Be a better navigator

Have you ever noticed how tiring a full day of pair programming can be? It's bloody exhausting.

I used to pair for 7-8 hours a day with a guy called Nigel. Almost without fail, we'd both be absolutely knackered by 4.15 in the afternoon, at which point we'd crack out the tea and biscuits. We needed half an hour in the comfy chairs to recuperate.

Here's a picture of Nige, doing just that (though I'm not sure what he's done with the biscuits).

Nige, recovering

This wasn't slacking; our brains needed a rest. Why is pairing so much more tiring than working alone? Constant communication requires non stop concentration.

Pairing with Nige was a lot of fun, but we were working so hard that we had to find ways to reduce the mental overhead. We had to communicate more efficiently. Along the way we picked up the following tips for the "navigator" (the one who is observing, rather than driving).

Pick your moment

Imagine that you're working on a problem, and that you're driving. You're just in the middle of getting a tricky bit of code working, when your partner says "Oh! I've just spotted a bug in the foozle method we wrote yesterday... there's an off by one error in the outer most loop!"

It's no doubt a great spot, but do you need to hear that right now? No. The distraction has put you off your stride and -- worse still -- you've had to try and think about two things at once just to listen to (and understand) what they said. That's an overhead that you shouldn't have to deal with while working on a hard problem.

What your navigator should have done is quietly made a note on a written list of bugs, refactorings and tasks (we called this list "the stack") that the pair need to address during the current story. All you need is a piece of scrap paper or an index card. Writing these problems down guarantees that they won't be forgotten.

So it's not what you say, it's when you say it.

Of course, if your pair were to notice that you'd made a mistake in the code that you're currently typing, "right now" would be an appropriate time to mention it.

Or would it?

Keep your powder dry

Now imagine the roles are reversed, and that your partner has started driving. They've just missed out an important bracket, but have kept on going...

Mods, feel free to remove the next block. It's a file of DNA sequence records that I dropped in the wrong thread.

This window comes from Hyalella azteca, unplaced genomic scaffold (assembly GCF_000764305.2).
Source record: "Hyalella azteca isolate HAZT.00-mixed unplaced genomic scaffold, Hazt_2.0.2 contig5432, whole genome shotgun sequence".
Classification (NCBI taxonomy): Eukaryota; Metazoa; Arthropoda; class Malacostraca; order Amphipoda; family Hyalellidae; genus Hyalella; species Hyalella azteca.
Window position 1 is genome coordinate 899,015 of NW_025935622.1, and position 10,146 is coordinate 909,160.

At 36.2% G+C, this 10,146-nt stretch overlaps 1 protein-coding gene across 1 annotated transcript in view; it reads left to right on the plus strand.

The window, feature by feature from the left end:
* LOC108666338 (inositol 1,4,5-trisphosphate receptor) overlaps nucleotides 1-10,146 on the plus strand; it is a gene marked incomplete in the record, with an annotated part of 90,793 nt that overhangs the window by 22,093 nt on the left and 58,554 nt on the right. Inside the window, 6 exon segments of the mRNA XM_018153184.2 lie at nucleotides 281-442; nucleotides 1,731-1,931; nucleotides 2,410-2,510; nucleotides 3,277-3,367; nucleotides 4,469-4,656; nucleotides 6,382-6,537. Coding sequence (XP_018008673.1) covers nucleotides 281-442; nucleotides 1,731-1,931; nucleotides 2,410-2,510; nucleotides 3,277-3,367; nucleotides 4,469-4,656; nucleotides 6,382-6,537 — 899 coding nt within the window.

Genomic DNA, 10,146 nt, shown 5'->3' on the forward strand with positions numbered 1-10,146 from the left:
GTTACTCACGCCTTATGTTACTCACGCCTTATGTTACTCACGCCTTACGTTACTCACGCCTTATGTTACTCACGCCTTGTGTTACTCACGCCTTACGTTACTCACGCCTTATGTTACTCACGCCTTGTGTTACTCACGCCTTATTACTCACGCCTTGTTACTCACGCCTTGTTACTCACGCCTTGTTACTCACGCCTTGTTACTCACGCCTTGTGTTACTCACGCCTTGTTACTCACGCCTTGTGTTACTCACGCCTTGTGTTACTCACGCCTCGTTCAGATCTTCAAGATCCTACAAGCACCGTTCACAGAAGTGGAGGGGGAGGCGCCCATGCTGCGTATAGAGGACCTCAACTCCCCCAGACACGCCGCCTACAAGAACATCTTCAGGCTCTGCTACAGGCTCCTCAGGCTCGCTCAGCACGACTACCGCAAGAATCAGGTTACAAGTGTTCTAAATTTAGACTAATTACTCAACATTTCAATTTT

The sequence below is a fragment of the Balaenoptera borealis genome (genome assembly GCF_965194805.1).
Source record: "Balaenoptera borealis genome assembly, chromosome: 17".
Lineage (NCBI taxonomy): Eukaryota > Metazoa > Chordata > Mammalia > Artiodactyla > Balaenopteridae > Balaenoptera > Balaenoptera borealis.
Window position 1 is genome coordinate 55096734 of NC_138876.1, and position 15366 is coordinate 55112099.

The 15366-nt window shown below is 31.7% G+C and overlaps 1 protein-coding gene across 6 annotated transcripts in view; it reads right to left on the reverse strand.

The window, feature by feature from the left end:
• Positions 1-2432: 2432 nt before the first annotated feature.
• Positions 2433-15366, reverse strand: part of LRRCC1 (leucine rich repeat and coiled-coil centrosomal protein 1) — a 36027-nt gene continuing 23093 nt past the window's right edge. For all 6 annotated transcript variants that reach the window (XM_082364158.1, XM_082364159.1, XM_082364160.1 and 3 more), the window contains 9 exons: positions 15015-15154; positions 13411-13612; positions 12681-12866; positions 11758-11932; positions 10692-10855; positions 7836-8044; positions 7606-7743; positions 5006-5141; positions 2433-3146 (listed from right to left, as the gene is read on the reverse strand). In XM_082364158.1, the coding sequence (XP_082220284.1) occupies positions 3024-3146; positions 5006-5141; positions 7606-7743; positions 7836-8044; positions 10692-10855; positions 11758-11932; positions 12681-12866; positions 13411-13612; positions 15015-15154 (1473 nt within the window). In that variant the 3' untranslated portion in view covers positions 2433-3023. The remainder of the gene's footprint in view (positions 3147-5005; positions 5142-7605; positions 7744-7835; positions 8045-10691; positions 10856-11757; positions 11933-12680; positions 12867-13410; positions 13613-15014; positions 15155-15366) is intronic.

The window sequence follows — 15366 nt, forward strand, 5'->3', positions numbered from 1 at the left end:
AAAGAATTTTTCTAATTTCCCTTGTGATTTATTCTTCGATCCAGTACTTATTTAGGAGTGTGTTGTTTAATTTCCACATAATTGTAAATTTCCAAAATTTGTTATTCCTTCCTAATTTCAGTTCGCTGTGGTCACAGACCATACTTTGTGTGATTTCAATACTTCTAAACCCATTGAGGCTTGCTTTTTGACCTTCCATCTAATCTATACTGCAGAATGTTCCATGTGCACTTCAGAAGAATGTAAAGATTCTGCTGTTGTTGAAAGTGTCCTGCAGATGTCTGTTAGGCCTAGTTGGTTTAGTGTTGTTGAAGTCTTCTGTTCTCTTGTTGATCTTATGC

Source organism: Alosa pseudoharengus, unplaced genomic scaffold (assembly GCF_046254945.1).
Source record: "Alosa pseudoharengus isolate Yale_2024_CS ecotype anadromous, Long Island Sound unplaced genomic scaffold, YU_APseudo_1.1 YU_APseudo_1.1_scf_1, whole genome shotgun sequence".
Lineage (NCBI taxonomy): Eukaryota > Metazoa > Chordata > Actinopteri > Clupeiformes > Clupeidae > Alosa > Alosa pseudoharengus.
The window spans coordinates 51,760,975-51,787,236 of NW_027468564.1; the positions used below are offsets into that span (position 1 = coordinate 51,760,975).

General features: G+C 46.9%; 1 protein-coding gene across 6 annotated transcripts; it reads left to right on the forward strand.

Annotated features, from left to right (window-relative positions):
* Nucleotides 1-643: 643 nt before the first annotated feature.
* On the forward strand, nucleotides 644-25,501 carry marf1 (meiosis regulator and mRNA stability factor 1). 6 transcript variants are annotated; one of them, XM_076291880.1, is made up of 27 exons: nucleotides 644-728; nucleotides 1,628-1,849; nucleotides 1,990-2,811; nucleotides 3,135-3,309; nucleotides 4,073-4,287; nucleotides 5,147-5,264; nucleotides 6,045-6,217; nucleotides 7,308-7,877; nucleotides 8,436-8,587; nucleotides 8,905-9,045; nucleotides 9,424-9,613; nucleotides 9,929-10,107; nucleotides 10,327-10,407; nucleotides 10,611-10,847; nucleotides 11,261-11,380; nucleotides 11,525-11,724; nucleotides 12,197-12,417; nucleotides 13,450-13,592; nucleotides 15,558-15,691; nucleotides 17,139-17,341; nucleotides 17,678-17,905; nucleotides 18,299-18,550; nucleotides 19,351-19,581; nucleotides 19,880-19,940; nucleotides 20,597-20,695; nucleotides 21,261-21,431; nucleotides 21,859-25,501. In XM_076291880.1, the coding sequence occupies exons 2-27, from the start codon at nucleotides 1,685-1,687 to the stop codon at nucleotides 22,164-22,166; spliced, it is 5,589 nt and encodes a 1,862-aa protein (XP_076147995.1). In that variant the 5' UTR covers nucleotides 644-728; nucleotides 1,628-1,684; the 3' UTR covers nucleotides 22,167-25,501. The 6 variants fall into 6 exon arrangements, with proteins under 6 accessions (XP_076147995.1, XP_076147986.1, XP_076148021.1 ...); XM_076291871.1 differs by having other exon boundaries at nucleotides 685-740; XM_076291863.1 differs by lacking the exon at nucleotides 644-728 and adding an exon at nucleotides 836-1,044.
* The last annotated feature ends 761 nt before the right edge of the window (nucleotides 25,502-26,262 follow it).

Just because your pair hasn't immediately corrected a typo, it doesn't mean they haven't noticed it.

Keep an eye out for how they usually deal with errors. Do they stop and fix them right away, or do they continue typing and clean up afterwards? Make sure that you don't say anything until you're sure that they've missed it. Telling them what they already know is unnecessary, and it's tiring for both of you.

Being constantly corrected when you know you've made a mistake can also be quite frustrating (just for the record, it drives me nuts). If in doubt, ask your partner how they'd like you to approach it. They'll appreciate the consideration.

Which brings me on to how to say it.

Shush, won't you?

Let's stick with this example of the typo for a bit longer. Once you're satisfied that it's an appropriate moment to mention it, it's time to bring the error to the typist's attention.

Do it in the simplest way possible.

  • If two words will suffice, don't utter a full sentence.
  • If the error is obvious, don't speak at all. Just point. If you think it'll help, say "bracket" while pointing at the right location.

Pointing at characters on screen is easier with the tip of a pen than your finger (and you should already be holding a pen so you can keep the stack up to date).

Being a good navigator involves being a good communicator, not a good talker.

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